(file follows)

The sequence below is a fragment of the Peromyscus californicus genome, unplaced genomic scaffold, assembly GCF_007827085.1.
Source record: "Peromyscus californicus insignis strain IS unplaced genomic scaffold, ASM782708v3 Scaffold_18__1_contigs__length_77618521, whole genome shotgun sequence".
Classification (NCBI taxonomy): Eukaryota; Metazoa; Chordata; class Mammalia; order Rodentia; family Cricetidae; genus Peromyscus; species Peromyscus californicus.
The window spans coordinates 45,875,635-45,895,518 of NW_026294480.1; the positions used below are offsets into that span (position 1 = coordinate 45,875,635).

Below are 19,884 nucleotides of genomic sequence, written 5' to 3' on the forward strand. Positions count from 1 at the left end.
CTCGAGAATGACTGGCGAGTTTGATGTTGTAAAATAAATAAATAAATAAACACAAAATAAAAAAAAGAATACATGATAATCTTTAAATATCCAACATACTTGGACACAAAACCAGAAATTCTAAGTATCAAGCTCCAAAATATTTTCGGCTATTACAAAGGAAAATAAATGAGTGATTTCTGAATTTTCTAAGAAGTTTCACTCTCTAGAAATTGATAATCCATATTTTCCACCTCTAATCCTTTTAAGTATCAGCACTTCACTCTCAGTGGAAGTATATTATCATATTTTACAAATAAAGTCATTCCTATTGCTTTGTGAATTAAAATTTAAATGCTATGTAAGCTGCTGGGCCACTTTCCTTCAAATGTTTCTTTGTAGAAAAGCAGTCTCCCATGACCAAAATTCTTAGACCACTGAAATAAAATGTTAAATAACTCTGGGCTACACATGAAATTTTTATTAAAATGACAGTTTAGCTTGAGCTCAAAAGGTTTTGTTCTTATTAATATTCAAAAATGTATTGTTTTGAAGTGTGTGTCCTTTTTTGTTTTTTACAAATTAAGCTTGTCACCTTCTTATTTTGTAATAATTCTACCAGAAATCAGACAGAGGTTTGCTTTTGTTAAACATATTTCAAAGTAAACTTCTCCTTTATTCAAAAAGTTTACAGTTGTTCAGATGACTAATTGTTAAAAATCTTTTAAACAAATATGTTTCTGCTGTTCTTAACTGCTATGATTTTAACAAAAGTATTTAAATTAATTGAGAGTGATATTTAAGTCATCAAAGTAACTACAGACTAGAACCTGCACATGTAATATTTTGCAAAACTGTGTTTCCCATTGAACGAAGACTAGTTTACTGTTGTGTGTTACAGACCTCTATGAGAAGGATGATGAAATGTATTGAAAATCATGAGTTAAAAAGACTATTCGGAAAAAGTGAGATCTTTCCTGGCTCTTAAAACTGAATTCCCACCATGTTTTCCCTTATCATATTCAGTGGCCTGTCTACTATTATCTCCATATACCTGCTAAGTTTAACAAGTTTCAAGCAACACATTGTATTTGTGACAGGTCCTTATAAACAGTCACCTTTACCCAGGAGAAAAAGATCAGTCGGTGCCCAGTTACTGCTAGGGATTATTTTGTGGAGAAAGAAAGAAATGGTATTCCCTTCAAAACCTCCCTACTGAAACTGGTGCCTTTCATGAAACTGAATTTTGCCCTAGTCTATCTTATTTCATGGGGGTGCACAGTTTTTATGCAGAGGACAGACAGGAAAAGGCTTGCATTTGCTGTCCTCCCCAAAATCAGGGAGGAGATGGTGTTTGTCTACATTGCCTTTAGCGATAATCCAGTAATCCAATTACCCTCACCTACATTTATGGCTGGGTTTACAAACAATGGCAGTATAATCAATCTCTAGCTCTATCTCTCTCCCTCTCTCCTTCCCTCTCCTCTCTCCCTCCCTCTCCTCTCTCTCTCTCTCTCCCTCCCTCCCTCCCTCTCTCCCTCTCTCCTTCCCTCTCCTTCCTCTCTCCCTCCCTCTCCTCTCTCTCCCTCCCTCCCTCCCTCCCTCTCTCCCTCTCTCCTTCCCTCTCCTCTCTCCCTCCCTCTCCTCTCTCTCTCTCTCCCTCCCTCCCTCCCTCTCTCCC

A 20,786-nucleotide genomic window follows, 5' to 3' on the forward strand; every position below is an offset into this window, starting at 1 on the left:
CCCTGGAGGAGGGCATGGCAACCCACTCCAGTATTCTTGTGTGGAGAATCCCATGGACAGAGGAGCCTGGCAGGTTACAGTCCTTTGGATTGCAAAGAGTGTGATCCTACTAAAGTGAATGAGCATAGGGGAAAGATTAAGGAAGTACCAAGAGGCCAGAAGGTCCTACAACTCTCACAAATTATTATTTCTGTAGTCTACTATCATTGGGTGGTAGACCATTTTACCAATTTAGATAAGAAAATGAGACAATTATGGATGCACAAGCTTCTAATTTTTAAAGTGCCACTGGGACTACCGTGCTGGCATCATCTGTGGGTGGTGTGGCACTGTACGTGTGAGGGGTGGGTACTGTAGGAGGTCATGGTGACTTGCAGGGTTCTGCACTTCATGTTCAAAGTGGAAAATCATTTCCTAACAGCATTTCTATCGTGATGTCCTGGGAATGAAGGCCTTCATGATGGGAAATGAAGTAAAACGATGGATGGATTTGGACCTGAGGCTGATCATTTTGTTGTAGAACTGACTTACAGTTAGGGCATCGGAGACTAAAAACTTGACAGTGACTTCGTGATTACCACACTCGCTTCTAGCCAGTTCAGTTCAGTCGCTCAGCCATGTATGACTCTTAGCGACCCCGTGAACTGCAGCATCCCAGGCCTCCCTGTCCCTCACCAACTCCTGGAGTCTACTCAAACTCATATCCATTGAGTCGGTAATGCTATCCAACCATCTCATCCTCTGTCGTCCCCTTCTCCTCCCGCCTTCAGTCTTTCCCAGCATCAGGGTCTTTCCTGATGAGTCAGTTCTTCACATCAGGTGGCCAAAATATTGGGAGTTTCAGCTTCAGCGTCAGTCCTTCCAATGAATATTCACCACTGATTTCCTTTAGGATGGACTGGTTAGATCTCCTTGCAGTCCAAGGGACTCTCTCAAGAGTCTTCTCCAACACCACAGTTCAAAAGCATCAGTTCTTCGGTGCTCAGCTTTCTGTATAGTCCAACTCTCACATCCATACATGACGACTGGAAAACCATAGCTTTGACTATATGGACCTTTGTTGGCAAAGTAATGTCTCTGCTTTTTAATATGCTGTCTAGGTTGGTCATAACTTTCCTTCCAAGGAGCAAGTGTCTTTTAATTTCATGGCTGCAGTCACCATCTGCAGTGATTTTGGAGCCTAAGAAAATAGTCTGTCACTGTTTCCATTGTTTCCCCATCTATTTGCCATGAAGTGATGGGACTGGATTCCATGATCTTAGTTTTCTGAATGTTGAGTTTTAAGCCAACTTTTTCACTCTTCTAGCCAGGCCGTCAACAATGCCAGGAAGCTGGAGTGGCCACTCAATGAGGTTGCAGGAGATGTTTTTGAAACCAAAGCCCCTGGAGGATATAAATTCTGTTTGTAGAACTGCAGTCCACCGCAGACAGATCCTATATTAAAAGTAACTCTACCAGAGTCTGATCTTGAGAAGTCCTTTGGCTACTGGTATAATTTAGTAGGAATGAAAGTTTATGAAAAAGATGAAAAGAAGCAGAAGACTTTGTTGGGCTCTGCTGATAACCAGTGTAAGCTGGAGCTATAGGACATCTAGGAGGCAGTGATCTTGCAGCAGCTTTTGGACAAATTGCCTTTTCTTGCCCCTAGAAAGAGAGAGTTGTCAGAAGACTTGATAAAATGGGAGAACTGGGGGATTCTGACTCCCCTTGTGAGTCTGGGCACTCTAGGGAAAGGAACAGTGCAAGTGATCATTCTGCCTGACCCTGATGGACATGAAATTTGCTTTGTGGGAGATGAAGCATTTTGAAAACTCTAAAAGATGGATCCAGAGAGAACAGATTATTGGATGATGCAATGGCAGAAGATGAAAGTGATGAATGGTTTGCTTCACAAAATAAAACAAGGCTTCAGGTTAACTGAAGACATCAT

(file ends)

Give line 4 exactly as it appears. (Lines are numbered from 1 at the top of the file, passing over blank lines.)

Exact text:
The window spans coordinates 45,875,635-45,895,518 of NW_026294480.1; the positions used below are offsets into that span (position 1 = coordinate 45,875,635).